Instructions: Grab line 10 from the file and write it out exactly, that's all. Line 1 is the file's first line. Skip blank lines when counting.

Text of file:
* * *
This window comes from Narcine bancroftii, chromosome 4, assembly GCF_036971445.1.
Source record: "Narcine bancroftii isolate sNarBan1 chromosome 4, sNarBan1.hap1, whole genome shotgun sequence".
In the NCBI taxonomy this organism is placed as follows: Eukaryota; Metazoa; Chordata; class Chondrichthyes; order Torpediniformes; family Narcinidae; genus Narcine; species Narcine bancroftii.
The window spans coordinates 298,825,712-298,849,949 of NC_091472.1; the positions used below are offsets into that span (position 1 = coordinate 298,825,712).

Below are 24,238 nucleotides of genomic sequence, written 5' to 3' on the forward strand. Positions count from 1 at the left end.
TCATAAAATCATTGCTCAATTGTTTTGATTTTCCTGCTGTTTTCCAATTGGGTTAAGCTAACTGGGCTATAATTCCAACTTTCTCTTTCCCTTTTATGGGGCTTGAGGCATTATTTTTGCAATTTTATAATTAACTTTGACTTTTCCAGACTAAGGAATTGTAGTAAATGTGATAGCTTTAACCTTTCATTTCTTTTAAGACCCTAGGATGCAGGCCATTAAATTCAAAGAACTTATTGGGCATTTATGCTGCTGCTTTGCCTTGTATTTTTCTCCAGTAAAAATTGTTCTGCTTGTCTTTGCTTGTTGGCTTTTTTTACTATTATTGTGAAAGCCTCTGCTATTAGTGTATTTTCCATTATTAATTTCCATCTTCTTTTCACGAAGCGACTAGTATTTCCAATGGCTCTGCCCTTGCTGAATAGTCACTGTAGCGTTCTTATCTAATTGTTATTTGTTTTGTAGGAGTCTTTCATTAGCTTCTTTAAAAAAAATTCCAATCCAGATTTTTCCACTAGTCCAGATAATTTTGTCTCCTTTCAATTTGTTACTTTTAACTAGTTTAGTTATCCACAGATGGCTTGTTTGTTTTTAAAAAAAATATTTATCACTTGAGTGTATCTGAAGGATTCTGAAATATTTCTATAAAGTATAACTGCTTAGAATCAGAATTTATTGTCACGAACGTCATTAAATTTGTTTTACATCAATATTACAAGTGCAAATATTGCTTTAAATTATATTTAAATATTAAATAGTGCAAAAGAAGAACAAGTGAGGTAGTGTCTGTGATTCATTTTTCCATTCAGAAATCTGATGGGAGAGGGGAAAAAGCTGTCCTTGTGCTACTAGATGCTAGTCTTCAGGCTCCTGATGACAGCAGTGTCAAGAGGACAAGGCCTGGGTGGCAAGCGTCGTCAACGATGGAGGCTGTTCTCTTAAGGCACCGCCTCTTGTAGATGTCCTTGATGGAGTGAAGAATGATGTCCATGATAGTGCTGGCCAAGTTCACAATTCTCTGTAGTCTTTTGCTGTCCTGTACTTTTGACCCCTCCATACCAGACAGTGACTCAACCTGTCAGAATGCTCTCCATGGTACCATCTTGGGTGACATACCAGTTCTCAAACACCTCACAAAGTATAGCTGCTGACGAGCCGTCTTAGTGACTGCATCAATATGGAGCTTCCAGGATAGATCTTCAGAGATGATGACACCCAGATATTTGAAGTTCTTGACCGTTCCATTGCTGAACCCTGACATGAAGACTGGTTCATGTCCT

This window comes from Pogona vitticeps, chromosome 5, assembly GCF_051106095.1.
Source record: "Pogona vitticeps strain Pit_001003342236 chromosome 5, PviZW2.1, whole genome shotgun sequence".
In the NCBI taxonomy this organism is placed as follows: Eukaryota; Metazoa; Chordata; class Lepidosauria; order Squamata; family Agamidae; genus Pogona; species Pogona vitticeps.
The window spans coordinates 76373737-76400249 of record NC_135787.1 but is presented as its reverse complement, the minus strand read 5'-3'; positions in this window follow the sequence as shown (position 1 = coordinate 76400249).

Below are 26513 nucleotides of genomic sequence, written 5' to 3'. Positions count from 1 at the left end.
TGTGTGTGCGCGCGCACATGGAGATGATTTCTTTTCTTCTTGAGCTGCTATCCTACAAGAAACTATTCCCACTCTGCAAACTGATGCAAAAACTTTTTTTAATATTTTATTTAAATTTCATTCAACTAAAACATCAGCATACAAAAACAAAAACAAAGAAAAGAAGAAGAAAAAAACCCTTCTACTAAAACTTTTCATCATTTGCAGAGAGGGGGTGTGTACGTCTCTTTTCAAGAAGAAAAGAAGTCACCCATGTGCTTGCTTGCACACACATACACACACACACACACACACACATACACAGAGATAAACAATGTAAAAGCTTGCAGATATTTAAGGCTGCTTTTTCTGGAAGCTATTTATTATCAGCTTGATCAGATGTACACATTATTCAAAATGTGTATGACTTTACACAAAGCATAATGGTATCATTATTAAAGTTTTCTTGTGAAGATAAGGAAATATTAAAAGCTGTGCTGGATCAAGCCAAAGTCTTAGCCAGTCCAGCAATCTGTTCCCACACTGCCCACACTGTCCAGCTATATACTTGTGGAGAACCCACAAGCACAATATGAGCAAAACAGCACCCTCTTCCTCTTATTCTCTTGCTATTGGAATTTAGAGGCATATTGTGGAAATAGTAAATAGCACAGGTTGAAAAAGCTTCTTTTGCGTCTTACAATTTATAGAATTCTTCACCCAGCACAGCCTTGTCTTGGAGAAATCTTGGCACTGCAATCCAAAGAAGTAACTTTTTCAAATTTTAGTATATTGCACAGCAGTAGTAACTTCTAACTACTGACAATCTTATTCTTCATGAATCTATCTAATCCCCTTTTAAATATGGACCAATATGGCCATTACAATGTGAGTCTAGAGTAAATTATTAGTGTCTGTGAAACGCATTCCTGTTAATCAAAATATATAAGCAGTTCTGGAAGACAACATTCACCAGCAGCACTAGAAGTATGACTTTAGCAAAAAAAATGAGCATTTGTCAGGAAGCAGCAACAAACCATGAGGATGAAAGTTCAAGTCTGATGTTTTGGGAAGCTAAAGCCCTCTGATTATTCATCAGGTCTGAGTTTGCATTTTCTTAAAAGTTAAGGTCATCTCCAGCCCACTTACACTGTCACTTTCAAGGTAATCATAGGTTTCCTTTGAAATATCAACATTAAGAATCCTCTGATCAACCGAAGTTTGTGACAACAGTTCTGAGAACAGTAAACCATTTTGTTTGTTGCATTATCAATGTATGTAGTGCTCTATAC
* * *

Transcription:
The window spans coordinates 76373737-76400249 of record NC_135787.1 but is presented as its reverse complement, the minus strand read 5'-3'; positions in this window follow the sequence as shown (position 1 = coordinate 76400249).